Three webinars dedicated to the teaching and learning using digital technology in experimental / laboratory courses
Teaching and learning in laboratory courses, or any courses where students perform experiments, require designing active learning activities and engaging students in the learning process. Digital educational technology can be used in learning activities to support students’ learning and communication. In co-operation, the Working Group Eurolecturer Academy and the DISTINCT project, are organizing a series of three webinars where three different approaches will be presented on how digital technology can be used in a pedagogically relevant way to improve students’ learning.
March 7, 2024, 9.30-10.30 (CET)
Richard de Boer and Charita Furumaya
Optimizing Practical Courses: Design Challenges, Educational Theories, and E-Learning Strategies for Enhanced Student Skills
Practical courses serve as optimal components within the curriculum for essential research and problem-solving skills. The challenge is to structure them effectively and efficiently. Students must come to the laboratory adequately prepared to achieve all the anticipated learning objectives in lab sessions. In the webinar, we’ll discuss course design challenges, talk about educational theories and showcase e-learning examples enhancing student learning experiences.
|Richard de Boer (Faculty of Science, University of Amsterdam, The Netherlands)
As a Life Sciences lector, Richard de Boer employs research-based learning in practical education. This involves replacing theoretical learning with real-world problems from the field. It promotes self-directed learning, critical thinking, and problem-solving, cultivates communication and collaboration skills, and encourages reflection and feedback to enhance skills and understanding.
|Charita Furumaya (LabBuddy, The Netherlands)
As a lab education consultant at LabBuddy, Charita Furumaya works together with teachers to enhance their practical courses by supporting them with e-learning. This ensures students arrive at the lab well prepared and understand what they are doing.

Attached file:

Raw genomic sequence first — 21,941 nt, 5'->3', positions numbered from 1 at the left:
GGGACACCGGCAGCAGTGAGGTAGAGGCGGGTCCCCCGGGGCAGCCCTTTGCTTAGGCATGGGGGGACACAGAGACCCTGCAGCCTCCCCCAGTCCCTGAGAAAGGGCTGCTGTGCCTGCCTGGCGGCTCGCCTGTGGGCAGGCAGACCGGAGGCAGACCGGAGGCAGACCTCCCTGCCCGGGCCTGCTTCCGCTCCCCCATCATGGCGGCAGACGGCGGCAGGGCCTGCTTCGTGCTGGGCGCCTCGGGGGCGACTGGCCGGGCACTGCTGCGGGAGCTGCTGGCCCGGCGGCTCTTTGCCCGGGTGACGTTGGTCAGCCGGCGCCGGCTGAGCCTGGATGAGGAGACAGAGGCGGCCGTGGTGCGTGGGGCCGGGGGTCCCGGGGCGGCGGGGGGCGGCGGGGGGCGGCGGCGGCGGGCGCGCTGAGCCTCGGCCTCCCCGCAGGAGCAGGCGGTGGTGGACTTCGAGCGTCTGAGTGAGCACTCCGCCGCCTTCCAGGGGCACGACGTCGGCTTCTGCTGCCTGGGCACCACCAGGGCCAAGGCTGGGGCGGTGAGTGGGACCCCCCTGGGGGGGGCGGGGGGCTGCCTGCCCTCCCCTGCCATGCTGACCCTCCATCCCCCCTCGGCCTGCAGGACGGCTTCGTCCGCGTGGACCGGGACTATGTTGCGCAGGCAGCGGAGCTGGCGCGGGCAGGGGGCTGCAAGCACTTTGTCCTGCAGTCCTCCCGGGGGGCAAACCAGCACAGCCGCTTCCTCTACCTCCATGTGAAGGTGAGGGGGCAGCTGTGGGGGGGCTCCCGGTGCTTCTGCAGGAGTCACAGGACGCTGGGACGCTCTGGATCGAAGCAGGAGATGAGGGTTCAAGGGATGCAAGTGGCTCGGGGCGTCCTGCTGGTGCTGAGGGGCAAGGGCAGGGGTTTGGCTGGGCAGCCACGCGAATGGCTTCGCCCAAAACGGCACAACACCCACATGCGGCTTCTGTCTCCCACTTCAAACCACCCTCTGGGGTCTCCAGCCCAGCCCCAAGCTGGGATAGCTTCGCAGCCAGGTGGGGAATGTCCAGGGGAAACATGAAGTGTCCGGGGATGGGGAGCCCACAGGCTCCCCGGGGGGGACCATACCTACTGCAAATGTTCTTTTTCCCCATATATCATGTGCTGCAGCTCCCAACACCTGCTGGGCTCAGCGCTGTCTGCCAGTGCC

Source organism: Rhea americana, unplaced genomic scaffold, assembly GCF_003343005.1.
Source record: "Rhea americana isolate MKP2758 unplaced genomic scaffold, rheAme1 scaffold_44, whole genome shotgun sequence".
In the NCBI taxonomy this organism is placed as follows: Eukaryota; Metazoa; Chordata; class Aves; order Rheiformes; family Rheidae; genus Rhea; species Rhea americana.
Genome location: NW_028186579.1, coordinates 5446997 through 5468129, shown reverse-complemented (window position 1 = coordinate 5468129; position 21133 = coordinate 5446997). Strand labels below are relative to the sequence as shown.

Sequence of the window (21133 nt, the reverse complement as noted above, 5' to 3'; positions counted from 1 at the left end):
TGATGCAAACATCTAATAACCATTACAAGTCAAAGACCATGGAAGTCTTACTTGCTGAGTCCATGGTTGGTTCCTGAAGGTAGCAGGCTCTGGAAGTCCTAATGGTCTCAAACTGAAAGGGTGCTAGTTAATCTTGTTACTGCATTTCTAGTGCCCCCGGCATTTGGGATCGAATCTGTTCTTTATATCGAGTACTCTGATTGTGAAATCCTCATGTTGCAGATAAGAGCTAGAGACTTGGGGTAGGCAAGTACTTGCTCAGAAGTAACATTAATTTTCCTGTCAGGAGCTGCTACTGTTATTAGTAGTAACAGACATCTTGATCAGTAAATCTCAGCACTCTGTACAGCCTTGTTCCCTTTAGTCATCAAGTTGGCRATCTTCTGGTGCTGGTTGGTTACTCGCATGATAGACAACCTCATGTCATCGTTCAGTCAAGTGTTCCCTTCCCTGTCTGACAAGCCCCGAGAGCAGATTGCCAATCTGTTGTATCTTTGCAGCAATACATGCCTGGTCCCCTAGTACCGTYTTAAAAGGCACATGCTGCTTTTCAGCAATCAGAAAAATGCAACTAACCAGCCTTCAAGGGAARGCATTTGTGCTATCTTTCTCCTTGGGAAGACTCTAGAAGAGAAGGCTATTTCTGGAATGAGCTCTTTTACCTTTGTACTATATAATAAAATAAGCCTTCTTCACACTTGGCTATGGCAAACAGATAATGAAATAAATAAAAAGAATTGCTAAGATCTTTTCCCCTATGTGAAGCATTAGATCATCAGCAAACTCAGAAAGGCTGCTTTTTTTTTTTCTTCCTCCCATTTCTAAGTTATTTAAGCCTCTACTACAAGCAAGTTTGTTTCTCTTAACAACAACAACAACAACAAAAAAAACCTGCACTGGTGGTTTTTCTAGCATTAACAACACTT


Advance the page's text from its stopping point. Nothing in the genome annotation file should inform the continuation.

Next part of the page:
April 18, 2024, 9.30-10.30 (CEST)
Using Electronic Notebooks in teaching and research
Electronic Laboratory Notebooks (ELNs) have recently gained popularity in academia and industry while paper laboratory notebooks (PLNs) are becoming obsolete from the digital world. This is due to many benefits of ELNs such as efficiency, accessibility, and data integrity. In response to changes to industry practice, ELNs have been implemented to help students develop skills that are easily transferrable and prepare them for a technological rich workplace. This webinar will provide insights into students’ and teaching staff’ experiences with using ELNs, particularly LabArchives.
|Alexandra Yeung is currently a senior lecturer and the Chemistry Major Coordinator in the School of Molecular and Life Sciences at Curtin University, Perth, Australia. Alexandra’s research area is chemistry education, or more broadly science education. Her broad aim is to improve students’ perceptions of chemistry as well as their understanding of chemistry, particularly in a blended learning environment and through science inquiry activities. This is achieved by investigating how students learn chemistry, ways to foster student engagement and ways to improve their learning.
May 23, 2024, 9.30-10.30 (CEST)
Revitalizing Chemical Laboratories: Leveraging Remote Materials in a Post-Pandemic World
As the world transitions beyond the pandemic era, the landscape of education and laboratory practices continues to evolve. We will delve into innovative ways in which remote materials such as movies, quizzes, and online resources can be repurposed to enhance traditional chemical laboratories in normal situations, creating a dynamic and efficient learning experience. Our expert panel will share practical tips, case studies, and best practices for educators, offering a roadmap to maximize the potential of remote resources while maintaining the authenticity of in-person laboratory instruction.
|Bartosz Trzewik is a senior lecturer at Department of Organic Chemistry, Faculty of Chemistry of Jagiellonian University in Kraków, Poland. His scientific interest focuses on the synthesis of heterocyclic compounds. He conducts organic chemistry classes, mostly in laboratory, for students of chemistry and related fields at basic and advanced levels. His current research topic concerns the development of teaching competences of STEM lecturers, with particular emphasis on the use of MOOCs in this process.
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